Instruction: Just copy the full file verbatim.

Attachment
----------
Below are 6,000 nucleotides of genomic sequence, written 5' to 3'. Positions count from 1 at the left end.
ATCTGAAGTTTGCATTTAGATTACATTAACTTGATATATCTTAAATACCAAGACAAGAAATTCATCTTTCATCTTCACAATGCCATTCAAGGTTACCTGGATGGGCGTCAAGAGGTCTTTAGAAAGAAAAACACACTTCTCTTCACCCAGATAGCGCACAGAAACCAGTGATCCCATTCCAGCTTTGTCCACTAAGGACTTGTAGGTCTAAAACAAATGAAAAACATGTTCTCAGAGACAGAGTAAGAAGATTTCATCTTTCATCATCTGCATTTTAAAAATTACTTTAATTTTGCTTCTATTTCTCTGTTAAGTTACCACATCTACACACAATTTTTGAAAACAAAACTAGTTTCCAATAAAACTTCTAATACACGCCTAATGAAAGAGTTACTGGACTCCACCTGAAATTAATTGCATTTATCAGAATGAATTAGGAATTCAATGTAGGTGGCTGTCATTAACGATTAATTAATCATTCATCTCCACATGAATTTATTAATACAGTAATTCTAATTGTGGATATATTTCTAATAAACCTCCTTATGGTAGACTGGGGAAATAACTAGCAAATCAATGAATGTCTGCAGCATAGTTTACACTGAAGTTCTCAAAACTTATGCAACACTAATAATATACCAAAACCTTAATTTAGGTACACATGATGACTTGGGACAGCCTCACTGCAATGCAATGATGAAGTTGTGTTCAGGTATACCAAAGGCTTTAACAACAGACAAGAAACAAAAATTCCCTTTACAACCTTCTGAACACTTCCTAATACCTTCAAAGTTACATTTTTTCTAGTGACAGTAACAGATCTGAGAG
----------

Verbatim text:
Below are 6,000 nucleotides of genomic sequence, written 5' to 3'. Positions count from 1 at the left end.
ATCTGAAGTTTGCATTTAGATTACATTAACTTGATATATCTTAAATACCAAGACAAGAAATTCATCTTTCATCTTCACAATGCCATTCAAGGTTACCTGGATGGGCGTCAAGAGGTCTTTAGAAAGAAAAACACACTTCTCTTCACCCAGATAGCGCACAGAAACCAGTGATCCCATTCCAGCTTTGTCCACTAAGGACTTGTAGGTCTAAAACAAATGAAAAACATGTTCTCAGAGACAGAGTAAGAAGATTTCATCTTTCATCATCTGCATTTTAAAAATTACTTTAATTTTGCTTCTATTTCTCTGTTAAGTTACCACATCTACACACAATTTTTGAAAACAAAACTAGTTTCCAATAAAACTTCTAATACACGCCTAATGAAAGAGTTACTGGACTCCACCTGAAATTAATTGCATTTATCAGAATGAATTAGGAATTCAATGTAGGTGGCTGTCATTAACGATTAATTAATCATTCATCTCCACATGAATTTATTAATACAGTAATTCTAATTGTGGATATATTTCTAATAAACCTCCTTATGGTAGACTGGGGAAATAACTAGCAAATCAATGAATGTCTGCAGCATAGTTTACACTGAAGTTCTCAAAACTTATGCAACACTAATAATATACCAAAACCTTAATTTAGGTACACATGATGACTTGGGACAGCCTCACTGCAATGCAATGATGAAGTTGTGTTCAGGTATACCAAAGGCTTTAACAACAGACAAGAAACAAAAATTCCCTTTACAACCTTCTGAACACTTCCTAATACCTTCAAAGTTACATTTTTTCTAGTGACAGTAACAGATCTGAGAG